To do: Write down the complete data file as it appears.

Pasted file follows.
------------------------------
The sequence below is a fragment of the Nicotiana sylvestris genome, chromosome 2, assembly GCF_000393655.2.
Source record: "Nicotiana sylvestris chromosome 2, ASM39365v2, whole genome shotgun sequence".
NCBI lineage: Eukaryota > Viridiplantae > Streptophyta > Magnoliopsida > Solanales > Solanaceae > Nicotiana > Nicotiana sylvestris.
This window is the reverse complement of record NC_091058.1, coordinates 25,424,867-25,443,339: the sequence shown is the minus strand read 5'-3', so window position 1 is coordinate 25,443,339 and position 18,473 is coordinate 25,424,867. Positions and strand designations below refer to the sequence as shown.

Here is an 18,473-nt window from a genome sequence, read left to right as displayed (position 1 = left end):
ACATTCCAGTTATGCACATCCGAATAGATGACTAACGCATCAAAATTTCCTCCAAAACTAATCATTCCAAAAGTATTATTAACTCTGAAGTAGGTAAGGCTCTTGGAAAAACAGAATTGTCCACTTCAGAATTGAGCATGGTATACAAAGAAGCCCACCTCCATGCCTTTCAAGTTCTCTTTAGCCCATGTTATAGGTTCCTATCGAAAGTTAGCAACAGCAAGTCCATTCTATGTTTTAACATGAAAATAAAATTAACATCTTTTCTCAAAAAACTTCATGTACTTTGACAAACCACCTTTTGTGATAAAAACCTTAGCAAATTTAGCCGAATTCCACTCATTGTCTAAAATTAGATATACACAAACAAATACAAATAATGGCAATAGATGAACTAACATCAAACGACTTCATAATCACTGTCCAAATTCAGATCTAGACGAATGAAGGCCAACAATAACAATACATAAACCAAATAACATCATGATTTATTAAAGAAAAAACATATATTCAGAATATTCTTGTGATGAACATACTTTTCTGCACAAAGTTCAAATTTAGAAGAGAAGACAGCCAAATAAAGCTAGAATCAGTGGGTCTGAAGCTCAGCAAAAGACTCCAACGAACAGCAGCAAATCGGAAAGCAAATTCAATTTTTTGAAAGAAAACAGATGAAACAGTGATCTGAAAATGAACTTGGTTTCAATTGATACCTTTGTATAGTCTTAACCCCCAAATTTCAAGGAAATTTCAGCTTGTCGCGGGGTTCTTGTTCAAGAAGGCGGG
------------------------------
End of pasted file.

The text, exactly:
The sequence below is a fragment of the Nicotiana sylvestris genome, chromosome 2, assembly GCF_000393655.2.
Source record: "Nicotiana sylvestris chromosome 2, ASM39365v2, whole genome shotgun sequence".
NCBI lineage: Eukaryota > Viridiplantae > Streptophyta > Magnoliopsida > Solanales > Solanaceae > Nicotiana > Nicotiana sylvestris.
This window is the reverse complement of record NC_091058.1, coordinates 25,424,867-25,443,339: the sequence shown is the minus strand read 5'-3', so window position 1 is coordinate 25,443,339 and position 18,473 is coordinate 25,424,867. Positions and strand designations below refer to the sequence as shown.

Here is an 18,473-nt window from a genome sequence, read left to right as displayed (position 1 = left end):
ACATTCCAGTTATGCACATCCGAATAGATGACTAACGCATCAAAATTTCCTCCAAAACTAATCATTCCAAAAGTATTATTAACTCTGAAGTAGGTAAGGCTCTTGGAAAAACAGAATTGTCCACTTCAGAATTGAGCATGGTATACAAAGAAGCCCACCTCCATGCCTTTCAAGTTCTCTTTAGCCCATGTTATAGGTTCCTATCGAAAGTTAGCAACAGCAAGTCCATTCTATGTTTTAACATGAAAATAAAATTAACATCTTTTCTCAAAAAACTTCATGTACTTTGACAAACCACCTTTTGTGATAAAAACCTTAGCAAATTTAGCCGAATTCCACTCATTGTCTAAAATTAGATATACACAAACAAATACAAATAATGGCAATAGATGAACTAACATCAAACGACTTCATAATCACTGTCCAAATTCAGATCTAGACGAATGAAGGCCAACAATAACAATACATAAACCAAATAACATCATGATTTATTAAAGAAAAAACATATATTCAGAATATTCTTGTGATGAACATACTTTTCTGCACAAAGTTCAAATTTAGAAGAGAAGACAGCCAAATAAAGCTAGAATCAGTGGGTCTGAAGCTCAGCAAAAGACTCCAACGAACAGCAGCAAATCGGAAAGCAAATTCAATTTTTTGAAAGAAAACAGATGAAACAGTGATCTGAAAATGAACTTGGTTTCAATTGATACCTTTGTATAGTCTTAACCCCCAAATTTCAAGGAAATTTCAGCTTGTCGCGGGGTTCTTGTTCAAGAAGGCGGG